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    (Original post by MENDACIUM)
    I just don't feel the regulation and discussion is enough. I appreciate i have a lot more to learn , but two years of misdiagnosis occured with me, and malpractise.

    The truth is, if a patient does not complain, it is unlikely much will happen. If we ignore shipman, there are many G.P's who, through undercover journalism have been exposed (documentaries).

    So many G.P's who miss basic signs of appendicitis (an old friend of mind saw 3-4 g.ps, and they ALL missed it).

    I just feel that the culture surrounding health-care and doctors must change. People need to be given a form after every meeting (a small one) to rate and comment the service they received if they wish to, and to post it in an anonymous box in reception.
    Again many GP's will gladly accept feedback from patients and there is a survey that has been sent out nationally for GP reviews. I've had two so far.

    I'm not trying to attack you for maybe not having as much exposure to the system everyone has a lot more to learn. As for the appendicitis patient it depends on the presentation, not everyone with appendicitis will present with pain over mcburney's point and it could easily be something as simple as food poisoning.

    There has been a massive increase over the past few years of people complaining and yes some of these will be due to mis management but there is an increasing population of people who simply have unrealistic expectations of healthcare. In your experience this doesn't sound like the case but it many it is.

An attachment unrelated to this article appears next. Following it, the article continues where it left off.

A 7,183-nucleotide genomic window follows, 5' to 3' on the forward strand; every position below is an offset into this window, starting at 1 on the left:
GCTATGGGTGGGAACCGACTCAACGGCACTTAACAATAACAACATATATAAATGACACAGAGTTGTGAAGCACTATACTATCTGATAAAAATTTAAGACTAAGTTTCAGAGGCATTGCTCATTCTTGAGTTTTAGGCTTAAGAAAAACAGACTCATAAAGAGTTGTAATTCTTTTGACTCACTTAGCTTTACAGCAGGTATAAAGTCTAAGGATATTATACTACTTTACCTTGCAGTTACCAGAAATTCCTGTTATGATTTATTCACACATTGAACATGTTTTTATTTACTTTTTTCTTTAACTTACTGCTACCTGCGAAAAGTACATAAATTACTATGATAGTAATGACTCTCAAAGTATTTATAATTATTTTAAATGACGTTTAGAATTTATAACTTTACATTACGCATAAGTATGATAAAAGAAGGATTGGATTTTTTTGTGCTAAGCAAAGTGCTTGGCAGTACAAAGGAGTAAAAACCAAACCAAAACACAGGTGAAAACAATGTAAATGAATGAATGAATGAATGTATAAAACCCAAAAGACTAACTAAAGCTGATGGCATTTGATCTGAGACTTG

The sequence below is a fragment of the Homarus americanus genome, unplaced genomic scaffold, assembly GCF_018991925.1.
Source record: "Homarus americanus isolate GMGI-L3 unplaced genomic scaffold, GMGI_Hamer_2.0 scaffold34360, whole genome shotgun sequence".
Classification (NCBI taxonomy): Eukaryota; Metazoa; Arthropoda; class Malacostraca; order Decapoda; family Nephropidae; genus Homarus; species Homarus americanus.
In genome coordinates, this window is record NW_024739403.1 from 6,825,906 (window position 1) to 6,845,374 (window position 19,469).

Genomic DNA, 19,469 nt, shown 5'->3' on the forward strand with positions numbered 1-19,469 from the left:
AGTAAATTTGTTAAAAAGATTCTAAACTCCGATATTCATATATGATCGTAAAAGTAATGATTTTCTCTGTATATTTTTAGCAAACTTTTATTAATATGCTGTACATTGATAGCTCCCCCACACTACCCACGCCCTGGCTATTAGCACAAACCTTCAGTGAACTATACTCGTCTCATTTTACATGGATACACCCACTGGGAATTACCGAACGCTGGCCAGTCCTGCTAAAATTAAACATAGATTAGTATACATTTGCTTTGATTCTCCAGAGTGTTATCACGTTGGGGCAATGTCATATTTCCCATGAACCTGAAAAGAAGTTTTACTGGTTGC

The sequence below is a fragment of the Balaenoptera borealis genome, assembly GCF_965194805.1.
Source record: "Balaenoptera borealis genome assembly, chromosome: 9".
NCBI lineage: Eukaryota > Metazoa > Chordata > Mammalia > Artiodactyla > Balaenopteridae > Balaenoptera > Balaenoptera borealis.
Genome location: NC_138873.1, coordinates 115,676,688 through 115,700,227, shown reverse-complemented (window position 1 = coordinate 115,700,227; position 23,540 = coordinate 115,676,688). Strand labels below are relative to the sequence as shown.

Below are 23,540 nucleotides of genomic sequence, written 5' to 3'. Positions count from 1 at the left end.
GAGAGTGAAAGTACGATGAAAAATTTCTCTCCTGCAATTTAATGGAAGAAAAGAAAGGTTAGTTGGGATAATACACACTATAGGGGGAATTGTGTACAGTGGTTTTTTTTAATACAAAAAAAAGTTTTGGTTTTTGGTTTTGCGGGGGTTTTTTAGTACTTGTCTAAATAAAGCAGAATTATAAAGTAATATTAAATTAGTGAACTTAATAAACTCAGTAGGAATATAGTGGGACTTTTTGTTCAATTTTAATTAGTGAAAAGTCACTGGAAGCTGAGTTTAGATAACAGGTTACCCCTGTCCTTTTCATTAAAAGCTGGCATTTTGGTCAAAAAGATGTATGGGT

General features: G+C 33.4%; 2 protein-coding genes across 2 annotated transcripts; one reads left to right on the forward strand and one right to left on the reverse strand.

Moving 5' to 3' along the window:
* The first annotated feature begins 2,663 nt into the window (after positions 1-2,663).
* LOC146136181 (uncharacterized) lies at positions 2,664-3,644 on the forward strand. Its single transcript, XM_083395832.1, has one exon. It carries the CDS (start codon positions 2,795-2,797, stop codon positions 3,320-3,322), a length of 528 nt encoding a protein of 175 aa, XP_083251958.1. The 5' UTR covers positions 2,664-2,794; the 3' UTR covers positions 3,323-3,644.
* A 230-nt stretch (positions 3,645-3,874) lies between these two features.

Finally, can we stop with the media point, you've mentioned it in every post but the media are simply morons. LCP comes to mind. Yes they will catch a few situations where care is not up to standard, but they live to make it sound like this is what it is like across every UK hospital.
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    The problem isn't the quality of the GP's. It's the consistency of the standards. There needs to be something in check to ensure all GP's are performing more or less to the same level

    - Future med student 2x offer holder.
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    (Original post by yorkshire.lad)
    The problem isn't the quality of the GP's. It's the consistency of the standards. There needs to be something in check to ensure all GP's are performing more or less to the same level

    - Future med student 2x offer holder.
    Congrats on the offers! And i agree to an extent consistency is key. We need some way to regulate G.P's more closely, and another way to ensure patients can easily comment on their G.P anonymously so that G.P's must stand to scrutiny and fight to remain consistent and provide competent care.